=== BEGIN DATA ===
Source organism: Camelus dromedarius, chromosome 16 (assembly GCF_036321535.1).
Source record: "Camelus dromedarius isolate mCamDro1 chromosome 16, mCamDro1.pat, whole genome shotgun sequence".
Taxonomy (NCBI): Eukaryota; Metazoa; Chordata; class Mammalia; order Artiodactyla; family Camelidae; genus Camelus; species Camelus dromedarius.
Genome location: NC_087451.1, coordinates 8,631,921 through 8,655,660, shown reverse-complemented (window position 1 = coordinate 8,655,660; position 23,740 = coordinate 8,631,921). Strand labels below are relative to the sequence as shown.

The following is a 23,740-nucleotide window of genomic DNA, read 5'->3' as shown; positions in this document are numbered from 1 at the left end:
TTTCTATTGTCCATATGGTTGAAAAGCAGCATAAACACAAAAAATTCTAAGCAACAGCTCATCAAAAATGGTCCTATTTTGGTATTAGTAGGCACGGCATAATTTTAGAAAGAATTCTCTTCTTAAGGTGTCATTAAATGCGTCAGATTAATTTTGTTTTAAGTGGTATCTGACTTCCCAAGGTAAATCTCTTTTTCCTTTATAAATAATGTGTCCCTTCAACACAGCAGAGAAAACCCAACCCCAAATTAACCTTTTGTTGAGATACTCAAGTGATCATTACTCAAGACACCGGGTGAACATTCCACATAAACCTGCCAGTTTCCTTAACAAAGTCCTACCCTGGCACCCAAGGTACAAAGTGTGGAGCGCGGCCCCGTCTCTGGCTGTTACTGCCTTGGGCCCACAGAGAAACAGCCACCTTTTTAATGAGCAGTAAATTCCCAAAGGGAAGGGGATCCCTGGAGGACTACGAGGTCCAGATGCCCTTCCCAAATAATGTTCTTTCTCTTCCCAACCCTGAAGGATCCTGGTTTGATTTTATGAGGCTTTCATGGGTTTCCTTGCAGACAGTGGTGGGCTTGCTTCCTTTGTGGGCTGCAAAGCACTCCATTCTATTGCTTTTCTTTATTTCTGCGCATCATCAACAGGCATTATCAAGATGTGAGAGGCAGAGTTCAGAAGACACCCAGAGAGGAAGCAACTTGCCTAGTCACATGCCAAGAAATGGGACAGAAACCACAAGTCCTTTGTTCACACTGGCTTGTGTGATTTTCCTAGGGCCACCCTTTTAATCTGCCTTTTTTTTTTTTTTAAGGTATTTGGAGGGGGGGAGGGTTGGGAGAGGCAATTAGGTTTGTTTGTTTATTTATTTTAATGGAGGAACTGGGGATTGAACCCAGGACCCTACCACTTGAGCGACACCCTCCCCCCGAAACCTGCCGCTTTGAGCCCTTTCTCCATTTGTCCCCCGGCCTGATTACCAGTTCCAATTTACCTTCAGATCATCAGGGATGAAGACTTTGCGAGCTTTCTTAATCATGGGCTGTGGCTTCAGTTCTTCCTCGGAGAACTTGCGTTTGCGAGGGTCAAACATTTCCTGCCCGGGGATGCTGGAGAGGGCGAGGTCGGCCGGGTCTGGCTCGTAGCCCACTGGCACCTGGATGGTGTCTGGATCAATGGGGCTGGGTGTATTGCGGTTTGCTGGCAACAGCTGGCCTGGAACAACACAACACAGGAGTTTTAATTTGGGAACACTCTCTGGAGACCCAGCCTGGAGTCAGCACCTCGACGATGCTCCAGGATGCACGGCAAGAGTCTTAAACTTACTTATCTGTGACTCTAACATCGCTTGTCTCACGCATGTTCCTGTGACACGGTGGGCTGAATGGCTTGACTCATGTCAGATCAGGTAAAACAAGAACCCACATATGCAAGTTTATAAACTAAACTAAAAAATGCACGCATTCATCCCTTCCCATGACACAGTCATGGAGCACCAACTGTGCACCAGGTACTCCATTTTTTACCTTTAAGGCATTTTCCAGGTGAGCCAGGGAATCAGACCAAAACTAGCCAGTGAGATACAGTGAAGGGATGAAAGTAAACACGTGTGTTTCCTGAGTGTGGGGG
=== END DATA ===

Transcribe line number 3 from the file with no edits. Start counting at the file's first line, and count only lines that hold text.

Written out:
Taxonomy (NCBI): Eukaryota; Metazoa; Chordata; class Mammalia; order Artiodactyla; family Camelidae; genus Camelus; species Camelus dromedarius.